That is not the only source of hope. Wages are rising, deposit insurance will be introduced, and deposit rates are being liberalized. Internet investment vehicles are growing. New businesses in the services sector – 3.6 million of which were started just last year – are generating incremental employment, thanks partly to a new streamlined licensing framework. And online platforms are facilitating increased consumption, while expanding market access and financing for smaller businesses.

China’s leaders should aim to accelerate and build upon these trends, rather than pursuing additional fiscal and monetary stimulus. Public investment is high enough; expanding it now would shift the composition of aggregate demand in the wrong direction. And, with the corporate sector already overleveraged, a broad-based expansion of credit is not safe.

Any fiscal stimulus now should focus on improving public services, encouraging consumption, and increasing household income. Accelerating the expansion of state-funded social security could bring down household savings over time. More generally, China must deploy its large balance sheet to deliver income or benefits that expand what households view as safely consumable income. Given that private investment responds mainly to demand, such measures would likely reverse its current downward path.

A further slowdown in China is a distinct possibility. China’s leaders must do what it takes to ensure that such a slowdown is not viewed as secular trend – a perception that could undermine the consumption and investment that the economy so badly needs.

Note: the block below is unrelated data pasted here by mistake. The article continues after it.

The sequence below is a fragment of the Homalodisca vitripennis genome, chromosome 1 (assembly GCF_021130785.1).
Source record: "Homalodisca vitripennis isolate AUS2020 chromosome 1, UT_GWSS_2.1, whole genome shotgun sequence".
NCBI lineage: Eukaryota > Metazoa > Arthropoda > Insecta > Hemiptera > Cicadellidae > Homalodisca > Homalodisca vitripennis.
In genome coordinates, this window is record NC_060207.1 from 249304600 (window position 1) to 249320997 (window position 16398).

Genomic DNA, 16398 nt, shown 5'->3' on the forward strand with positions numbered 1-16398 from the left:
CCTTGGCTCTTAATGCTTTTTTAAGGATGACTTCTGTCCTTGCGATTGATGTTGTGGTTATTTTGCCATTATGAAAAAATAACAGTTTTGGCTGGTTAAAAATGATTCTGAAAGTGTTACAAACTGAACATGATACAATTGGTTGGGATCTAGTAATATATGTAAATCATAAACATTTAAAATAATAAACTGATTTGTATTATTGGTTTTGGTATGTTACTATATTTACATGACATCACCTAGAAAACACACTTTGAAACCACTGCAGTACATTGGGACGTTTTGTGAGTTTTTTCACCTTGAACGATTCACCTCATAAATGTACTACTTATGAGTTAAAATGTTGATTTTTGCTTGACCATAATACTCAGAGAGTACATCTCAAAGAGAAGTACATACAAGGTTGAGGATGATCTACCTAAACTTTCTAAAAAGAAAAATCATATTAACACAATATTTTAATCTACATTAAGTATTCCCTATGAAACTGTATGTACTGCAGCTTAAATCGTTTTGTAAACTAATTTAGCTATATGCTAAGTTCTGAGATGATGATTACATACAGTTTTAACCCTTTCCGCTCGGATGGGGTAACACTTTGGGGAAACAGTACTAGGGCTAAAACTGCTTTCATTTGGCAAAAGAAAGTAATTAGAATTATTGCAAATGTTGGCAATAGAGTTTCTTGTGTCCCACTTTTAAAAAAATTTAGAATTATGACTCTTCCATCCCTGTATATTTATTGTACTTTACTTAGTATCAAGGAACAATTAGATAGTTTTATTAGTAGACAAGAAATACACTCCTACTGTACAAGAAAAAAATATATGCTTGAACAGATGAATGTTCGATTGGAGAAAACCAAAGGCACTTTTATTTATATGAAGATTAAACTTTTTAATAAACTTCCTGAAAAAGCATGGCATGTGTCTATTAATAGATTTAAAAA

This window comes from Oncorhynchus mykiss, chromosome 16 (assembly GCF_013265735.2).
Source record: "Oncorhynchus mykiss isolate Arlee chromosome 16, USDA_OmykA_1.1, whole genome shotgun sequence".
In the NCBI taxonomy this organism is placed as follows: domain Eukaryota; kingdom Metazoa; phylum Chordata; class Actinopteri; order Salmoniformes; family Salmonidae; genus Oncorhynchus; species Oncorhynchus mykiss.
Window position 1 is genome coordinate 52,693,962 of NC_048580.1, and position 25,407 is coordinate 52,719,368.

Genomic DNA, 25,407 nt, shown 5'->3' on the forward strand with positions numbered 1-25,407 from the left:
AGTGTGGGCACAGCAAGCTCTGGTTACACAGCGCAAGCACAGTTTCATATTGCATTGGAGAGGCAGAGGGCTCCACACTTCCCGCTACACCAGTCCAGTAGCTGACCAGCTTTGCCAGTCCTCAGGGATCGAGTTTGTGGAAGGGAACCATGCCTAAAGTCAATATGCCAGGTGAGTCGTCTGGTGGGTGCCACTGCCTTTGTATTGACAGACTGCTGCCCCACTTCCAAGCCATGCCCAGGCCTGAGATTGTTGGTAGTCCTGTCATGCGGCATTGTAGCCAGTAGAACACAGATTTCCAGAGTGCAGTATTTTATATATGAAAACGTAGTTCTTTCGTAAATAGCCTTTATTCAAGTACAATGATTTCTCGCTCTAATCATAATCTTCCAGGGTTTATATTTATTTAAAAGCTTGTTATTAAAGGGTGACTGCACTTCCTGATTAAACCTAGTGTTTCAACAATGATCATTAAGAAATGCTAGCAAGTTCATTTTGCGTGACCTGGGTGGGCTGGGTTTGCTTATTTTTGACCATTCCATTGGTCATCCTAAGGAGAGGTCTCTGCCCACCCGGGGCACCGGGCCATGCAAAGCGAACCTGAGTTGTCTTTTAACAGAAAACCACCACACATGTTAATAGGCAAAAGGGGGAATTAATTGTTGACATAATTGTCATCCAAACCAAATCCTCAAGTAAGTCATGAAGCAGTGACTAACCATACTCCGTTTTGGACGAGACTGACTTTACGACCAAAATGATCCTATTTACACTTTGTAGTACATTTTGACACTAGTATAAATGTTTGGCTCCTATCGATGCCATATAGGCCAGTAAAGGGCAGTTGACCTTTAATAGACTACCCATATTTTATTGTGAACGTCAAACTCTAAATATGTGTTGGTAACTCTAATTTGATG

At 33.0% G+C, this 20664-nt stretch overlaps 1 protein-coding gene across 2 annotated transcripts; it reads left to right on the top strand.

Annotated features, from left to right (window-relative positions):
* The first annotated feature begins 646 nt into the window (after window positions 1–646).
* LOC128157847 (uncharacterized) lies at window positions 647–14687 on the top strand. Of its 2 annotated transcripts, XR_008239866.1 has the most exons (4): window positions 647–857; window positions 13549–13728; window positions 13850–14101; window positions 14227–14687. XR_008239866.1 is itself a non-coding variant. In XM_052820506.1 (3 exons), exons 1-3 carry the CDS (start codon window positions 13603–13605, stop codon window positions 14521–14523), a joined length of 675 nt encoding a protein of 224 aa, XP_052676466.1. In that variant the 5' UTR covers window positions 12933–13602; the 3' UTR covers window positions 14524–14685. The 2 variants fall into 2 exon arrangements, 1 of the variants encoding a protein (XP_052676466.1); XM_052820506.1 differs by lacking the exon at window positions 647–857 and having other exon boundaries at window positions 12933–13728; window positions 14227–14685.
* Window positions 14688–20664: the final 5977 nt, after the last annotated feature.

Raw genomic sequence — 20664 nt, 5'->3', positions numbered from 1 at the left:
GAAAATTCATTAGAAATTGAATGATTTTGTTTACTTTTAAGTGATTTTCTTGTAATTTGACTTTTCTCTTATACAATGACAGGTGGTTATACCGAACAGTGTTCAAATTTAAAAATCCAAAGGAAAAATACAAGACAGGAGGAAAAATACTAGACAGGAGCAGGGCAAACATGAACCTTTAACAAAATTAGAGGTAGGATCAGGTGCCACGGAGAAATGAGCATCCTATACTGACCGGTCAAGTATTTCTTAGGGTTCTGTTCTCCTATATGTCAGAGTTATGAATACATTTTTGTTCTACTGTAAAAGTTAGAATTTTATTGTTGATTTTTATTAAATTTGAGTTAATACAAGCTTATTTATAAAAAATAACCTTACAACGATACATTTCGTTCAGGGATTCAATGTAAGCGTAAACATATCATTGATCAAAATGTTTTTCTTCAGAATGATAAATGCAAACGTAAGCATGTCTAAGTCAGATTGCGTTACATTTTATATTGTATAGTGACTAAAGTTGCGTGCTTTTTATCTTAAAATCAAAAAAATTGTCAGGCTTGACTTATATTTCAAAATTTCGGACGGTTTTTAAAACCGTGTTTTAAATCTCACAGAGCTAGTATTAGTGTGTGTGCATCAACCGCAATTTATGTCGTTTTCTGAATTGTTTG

I'm afraid that China's economy will experience a long deflationary spiral, and its citizens have moved from real estate speculation to speculating on stocks. The real concern is what happens when the China bubble bursts and spreads even more deflation throughout the world at a time when central banks are "normalizing" their respective policies.

One final thing on Feldstein's comment above. He raises a good point on low liquidity in the markets, one that Bryan Wisk at Asymmetric Return Capital discussed with me following my comment on the shift toward smaller hedge funds.

According to Bryan, investors are underestimating liquidity risk in this environment: "A lot of the big macro and quant funds you discuss on your blog are forced to trade in deep liquid markets or else they will get killed exiting anything remotely illiquid. This constrains their investment opportunities and is an example of why being too big can come back to really haunt you when markets seize and there are no bids for your offers."

In a nutshell folks, what Bryan is saying is that America's risky recovery is a lot riskier than most can possibly fathom. Our modern economies are inexorably tied to well functioning financial markets which provide credit to millions of small and large businesses. If this recovery falters or worse still, if the Fed begins raising rates too fast and another crisis hits, there will be huge economic and financial dislocations. At that point, America's Minsky Moment will come and it will be game over for decades, not a year like 2008.

Below, George Goncalves of Nomura predicts what the Fed will say and how it will impact the bond market, with CNBC's Jackie DeAngelis and the Futures Now Traders.

And CNBC's Rick Santelli discusses the latest action in the bond market, and the U.S. dollar, after soft GDP data.

Tuesday, April 28, 2015

Federal Budget Boosts Federal Pensions?